Symptoms of Bacterial Adenitis and How to Treat

Bacterial adenitis, also known as lymphadenitis or water, is an inflammation of one or more lymph nodes, caused by bacteria. This infection can appear anywhere on the body, being common in areas such as neck, armpit, groin or abdomen, and causes swelling, redness, heat and pain at the site.

Bacterial adenitis can occur in anyone, being common in children, and can be caused by different types of bacteria, such as Staphylococcus aureus , group A-β-hemolytic streptococcus , Y. enterocolitica, Y. pseudotuberculosis, Mycobacterium tuberculosis, Shigella sp or Salmonella sp, for example, and therefore, its treatment is done with the prescription of antibiotics by the doctor.

However, it must be remembered that there are several other causes for the enlargement of the lymph nodes, usually due to a reaction of the body to some type of inflammation, which happens for several reasons, from a cold, a dental infection, a skin injury, or even, more rarely, for immune diseases or cancer, for example. Check out more details about what the enlarged lymph node may be .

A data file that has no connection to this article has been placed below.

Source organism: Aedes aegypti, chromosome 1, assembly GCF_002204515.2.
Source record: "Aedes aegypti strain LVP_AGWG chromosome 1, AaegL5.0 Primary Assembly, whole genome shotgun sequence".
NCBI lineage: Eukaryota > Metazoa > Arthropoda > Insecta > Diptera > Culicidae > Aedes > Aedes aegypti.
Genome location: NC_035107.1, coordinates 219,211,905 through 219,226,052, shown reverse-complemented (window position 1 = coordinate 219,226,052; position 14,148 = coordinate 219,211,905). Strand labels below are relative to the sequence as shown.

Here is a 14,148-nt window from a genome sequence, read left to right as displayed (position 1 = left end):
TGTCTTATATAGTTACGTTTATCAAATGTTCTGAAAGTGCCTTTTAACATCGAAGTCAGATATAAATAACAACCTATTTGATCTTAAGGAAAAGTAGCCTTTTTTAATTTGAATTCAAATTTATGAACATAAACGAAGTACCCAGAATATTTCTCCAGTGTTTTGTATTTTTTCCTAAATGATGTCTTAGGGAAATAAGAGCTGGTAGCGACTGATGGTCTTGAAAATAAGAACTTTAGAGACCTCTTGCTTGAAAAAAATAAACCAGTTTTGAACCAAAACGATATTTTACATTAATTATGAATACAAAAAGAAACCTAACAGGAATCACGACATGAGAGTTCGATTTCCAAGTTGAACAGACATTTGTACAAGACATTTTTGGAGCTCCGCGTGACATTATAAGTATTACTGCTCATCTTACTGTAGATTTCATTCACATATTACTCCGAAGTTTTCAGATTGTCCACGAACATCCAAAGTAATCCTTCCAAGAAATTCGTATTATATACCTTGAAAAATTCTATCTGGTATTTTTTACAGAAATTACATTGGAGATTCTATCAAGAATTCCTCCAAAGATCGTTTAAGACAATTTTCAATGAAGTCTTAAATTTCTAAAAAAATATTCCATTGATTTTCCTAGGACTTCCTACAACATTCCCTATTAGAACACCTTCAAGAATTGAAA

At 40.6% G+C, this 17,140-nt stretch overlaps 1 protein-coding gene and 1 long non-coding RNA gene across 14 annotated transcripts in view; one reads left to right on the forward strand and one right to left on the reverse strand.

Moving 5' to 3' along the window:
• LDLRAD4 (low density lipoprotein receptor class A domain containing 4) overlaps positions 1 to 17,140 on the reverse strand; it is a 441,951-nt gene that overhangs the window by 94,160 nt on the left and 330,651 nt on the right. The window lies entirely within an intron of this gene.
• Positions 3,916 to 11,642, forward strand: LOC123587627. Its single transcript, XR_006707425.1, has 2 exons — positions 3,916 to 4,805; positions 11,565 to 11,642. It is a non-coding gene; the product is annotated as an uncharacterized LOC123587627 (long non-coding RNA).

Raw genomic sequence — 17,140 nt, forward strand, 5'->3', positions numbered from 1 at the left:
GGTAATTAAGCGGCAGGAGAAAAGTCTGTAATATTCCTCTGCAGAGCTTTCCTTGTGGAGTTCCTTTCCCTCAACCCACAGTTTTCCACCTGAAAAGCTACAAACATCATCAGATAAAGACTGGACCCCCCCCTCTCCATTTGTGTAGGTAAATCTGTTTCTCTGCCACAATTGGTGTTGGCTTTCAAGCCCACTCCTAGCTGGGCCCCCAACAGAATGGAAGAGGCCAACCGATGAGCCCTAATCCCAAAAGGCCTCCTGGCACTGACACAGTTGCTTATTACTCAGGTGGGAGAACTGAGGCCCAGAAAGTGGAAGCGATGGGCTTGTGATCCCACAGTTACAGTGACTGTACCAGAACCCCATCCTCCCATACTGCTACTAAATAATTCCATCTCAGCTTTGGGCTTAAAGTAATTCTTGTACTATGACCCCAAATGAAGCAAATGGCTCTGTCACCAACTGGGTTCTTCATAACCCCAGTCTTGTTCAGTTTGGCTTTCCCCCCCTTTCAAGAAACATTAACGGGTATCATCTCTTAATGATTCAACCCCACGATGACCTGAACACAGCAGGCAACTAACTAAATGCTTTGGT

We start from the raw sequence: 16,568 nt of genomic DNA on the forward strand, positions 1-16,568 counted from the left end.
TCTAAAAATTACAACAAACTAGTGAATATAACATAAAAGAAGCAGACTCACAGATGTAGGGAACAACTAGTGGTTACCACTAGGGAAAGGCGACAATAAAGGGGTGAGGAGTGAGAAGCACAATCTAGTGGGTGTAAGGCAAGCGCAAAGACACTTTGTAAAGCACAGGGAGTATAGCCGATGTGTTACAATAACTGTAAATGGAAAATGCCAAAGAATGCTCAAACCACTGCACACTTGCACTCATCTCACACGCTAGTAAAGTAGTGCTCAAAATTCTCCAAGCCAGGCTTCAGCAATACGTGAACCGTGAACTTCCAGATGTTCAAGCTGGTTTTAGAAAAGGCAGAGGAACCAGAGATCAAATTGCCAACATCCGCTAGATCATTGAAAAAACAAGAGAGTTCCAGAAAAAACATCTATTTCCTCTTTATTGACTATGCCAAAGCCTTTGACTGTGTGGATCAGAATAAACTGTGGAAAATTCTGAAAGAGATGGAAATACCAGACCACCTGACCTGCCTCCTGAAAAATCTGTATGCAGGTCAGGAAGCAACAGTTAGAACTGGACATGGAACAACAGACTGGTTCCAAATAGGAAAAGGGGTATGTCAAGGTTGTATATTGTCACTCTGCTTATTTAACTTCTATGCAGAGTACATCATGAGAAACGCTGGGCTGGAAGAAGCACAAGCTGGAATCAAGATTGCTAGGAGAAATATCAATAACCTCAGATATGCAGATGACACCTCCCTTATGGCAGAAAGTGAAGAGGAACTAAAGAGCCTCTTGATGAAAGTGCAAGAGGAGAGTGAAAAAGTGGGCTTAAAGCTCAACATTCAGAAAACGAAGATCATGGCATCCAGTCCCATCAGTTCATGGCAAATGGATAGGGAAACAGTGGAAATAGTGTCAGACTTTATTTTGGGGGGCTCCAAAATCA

Main symptoms

Bacterial adenitis causes an intense inflammatory reaction in the affected ganglion, which causes an increase in its size, which is larger than 1 cm and can even reach the size of a lemon, in addition to becoming red, hot and painful, and cause a fever that reaches 40ºC.

Generally, adenitis appears in the cervical, axillary or groin region, where they are more common, but they can also appear in more internal regions of the body, reaching mesenteric, intestinal, stomach or mediastinal lymph nodes, for example, causing fever, abdominal pain, vomiting and diarrhea, being more difficult to identify.

How the treatment is done

The treatment for bacterial adenitis is made with the use of oral antibiotics, such as Amoxicillin, Cephalexin, or Clindamycin, for example, chosen by the doctor according to the suspicion of which type of bacteria causes the infection. If in doubt, the doctor may also order tests for aspirate or biopsy of the affected ganglion, to confirm the suspicion and to find out if the bacteria are sensitive to the active ingredient of the drug.

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